It’s 2018, but blackface-esque performance is still alive and well in the entertainment biz. In this case, a white star from Netflix’s new Spy Kids: Mission Critical is saying it’s totally cool that he voices a black character because he’s “urban.”
TMZ caught the 30-year-old actor Travis Turner on Tuesday night and asked him if he’s afraid of any backlash related to the fact that he voices a black boy named PSI in the show, which debuts its first season on Friday. “If they want they can say whatever,” he responded. “I actually come from an urban background. I lived in motels. What I’m trying to say, I relate to the urban community.”
He went on to explain that he “sponsors black kids” and has rapped alongside black artists like Snoop Dogg. That clearly makes it okay for him to portray a black kid on a tv show right? Wrong. There are no credentials that a white person can have that will make them qualified to inhabit a black character. His comments not only are totally non sequitur but also imply that in order to be black, you need to be poor and able to rap. Neither of those things define or are exclusive to the black community.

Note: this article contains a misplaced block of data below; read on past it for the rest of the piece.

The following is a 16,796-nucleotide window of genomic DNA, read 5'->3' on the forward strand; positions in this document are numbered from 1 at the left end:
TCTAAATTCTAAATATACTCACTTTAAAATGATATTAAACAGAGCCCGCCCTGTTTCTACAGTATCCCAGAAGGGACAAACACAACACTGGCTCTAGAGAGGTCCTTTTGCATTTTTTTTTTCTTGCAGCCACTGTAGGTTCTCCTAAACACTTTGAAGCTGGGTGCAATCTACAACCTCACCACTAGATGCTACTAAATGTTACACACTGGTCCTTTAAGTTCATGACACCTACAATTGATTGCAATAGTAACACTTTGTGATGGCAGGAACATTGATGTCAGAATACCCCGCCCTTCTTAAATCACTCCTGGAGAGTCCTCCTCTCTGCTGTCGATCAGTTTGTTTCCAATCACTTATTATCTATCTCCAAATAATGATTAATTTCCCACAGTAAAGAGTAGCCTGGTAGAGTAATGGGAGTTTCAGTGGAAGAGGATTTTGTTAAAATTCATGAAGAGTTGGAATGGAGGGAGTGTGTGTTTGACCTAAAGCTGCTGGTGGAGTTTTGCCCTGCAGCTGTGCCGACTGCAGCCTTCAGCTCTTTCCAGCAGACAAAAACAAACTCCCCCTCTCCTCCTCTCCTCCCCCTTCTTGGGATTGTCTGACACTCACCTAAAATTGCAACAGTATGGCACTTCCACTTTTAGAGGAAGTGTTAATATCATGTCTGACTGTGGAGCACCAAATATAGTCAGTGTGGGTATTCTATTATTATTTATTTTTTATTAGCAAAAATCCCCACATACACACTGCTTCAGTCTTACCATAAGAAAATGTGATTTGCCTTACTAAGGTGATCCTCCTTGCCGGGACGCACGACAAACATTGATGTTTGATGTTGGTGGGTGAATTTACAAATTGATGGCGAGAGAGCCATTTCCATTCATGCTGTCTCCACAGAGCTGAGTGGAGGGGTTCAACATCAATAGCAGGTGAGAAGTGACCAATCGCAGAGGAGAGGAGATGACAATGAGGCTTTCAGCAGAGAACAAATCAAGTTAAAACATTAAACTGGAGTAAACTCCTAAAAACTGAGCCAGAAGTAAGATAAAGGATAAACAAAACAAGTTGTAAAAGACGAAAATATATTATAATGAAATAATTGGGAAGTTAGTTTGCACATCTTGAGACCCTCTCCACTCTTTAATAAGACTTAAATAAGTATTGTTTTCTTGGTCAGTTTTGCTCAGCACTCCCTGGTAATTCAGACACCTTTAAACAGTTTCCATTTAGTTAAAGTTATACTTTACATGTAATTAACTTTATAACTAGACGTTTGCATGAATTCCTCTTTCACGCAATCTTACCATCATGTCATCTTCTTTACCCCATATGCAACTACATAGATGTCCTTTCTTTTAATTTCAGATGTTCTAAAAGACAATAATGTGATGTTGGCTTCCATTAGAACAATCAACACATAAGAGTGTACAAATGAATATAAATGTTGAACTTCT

He goes on to blame social media for the current division in the country, saying that comedians joking about race can’t even perform at college campuses anymore, but this also completely fails to acknowledge the dark history of race-related “comedy” coming from the white stars of yesteryear. Perhaps he doesn’t know this, as a Canadian, but blackface has a long and dehumanizing history in American entertainment of creating and promoting negative stereotypes of the black community, often portraying black people as lazy or aggressive and stripping them of any complexities. In fact, much of America's early minstrelsy came in the form of cartoons.
Turner's comments harken to the sneaky type of digital blackface that is pervasive on so many internet platforms today. Just because the character is not painted in a negative light doesn’t make it okay. Even though Turner isn’t slapping black paint on his face and eating watermelon, voicing a black character is simply not his lane to occupy.